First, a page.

Entries by Vern Gambetta

Who am I?

I am possibly going through an old age identity crisis, but I have been thinking a lot lately about how people define themselves or let other define them. It got me thinking about how I define myself, so at the risk of coming across as vain and self-centered I thought I would share how I define myself. This is partially as a result of spending too many years letting others define me. I have learned to have a chance to make an impact and lead a purposeful life you must define yourself and stay true to that definition. Here it goes.

Read this book! The Playmakers Advantage

For the past fifteen years I have been focused on what to do to get better at getting better. I have explored cognitive neuroscience, recognizing that the brain and how we train the brain is the key to getting better at getting better. In that pursuit I have read numerous books, devoured research literature, attended seminars and talked to as many experts as possible. The deeper I got into the process I knew I was on the right path. This is why I am encouraging you to read The Playmaker’s Advantage: How to Raise Your Mental Game to the Next Level. Len Zaichkowsky AKA Dr. Z and Dan Peterson have done a masterful job of compiling the research and their extensive experience into a comprehensive informative guide to the latest information on training the brain to improve sports performance.

Fit for the test or fit to play?

Do you want your athletes fit for the test or fit to play for the game? There is a real and distinct difference on one hand and some real lessons to be learned on the other. It all depends how the “fitness” tests are used and how they are framed in the overall context of the annual and career plan.

Clearing the path or preparing the athlete for the path

Let’s stop putting inordinate amount of time in clearing a smooth and direct path for the athlete. All it does is set up unrealistic expectations. No journey toward athletic excellence is straight and narrow toward the destination without any bumps in the road, detours or breakdowns. Instead let’s shift the emphasis back to where it should be: preparing a robust adaptable athlete to negotiate any path put in front of them. To quote my colleague Bill Knowles what we have today is a “Medicalization of sport (sports medicine/sports rehabilitation): the process by which sports specific conditions and problems come to be defined and treated as medical conditions, and thus become the subject of medical study, diagnosis, prevention, or treatment.”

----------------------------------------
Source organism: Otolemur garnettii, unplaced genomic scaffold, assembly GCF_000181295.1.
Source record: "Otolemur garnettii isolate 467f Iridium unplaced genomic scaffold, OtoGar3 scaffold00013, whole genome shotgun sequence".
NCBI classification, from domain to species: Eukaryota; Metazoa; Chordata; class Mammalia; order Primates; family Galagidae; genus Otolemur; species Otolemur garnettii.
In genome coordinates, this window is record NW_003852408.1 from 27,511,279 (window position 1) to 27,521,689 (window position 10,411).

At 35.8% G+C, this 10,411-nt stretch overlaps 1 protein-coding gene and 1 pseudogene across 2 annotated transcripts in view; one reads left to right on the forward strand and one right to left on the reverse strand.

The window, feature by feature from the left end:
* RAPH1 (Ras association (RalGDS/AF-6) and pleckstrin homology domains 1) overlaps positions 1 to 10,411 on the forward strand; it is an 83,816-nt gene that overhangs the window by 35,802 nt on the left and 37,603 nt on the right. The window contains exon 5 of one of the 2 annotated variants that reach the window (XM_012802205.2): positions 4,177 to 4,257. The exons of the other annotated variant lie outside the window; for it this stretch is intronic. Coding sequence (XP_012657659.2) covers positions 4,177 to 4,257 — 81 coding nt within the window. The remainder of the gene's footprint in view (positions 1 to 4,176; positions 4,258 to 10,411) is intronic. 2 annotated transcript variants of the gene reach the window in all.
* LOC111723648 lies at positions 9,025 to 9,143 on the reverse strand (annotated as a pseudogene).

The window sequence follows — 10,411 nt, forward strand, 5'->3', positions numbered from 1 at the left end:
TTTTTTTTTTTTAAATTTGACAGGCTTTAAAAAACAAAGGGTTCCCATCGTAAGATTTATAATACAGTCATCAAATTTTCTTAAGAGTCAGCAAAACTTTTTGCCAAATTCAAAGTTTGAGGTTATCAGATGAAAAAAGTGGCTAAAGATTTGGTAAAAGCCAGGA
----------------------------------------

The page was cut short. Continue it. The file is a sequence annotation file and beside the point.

Junior World Championships

Recently the Junior World Track & Field Championships were televised. I watched with great interest. It was interesting to see the wider variation in body types than what you see at the senior level. I couldn’t help but think as I was watching how many of these athletes would go on and be a factor at the senior level. By being a factor, I look at it several ways:

Where are you looking?

A drunken man was intently searching the ground near a lamp post. My friend asked what he was looking for. The drunk replied that he was looking for his car keys, so my friend helped him look without success. Then he asked whether the man was certain that he dropped the keys near the lamppost. “No,” replied, “I lost the keys somewhere across the street.” My friend asked him “So why are you looking here?” The drunk quickly answered, “The light is much better here.”

The State of GAIN: connecting the dots

It has been one month since GAIN 2018 finished. Eleven years ago, when we started GAIN there were 16 attendees including the faculty, this year there were 89. While the best chance to learn from everyone is to be at GAIN in person, we also are sharing some resources for those that could not make it. Last month I put together some reflections on GAIN 2018. This month on the GAINcast we share one evening’s gold medal roundtable with six members sharing experiences supporting Olympic champions. Below you can watch the first keynote from GAIN where I introduced this year’s theme: connecting the dots.

Perils of reductionist thinking

Focusing on muscles and isolated movements is mentally convenient. It is very easy to break the body and movements into parts and separate systems and focus on thus parts to the exclusion of the whole. It may be convenient and easy but is not right, it ultimately leads to confusion.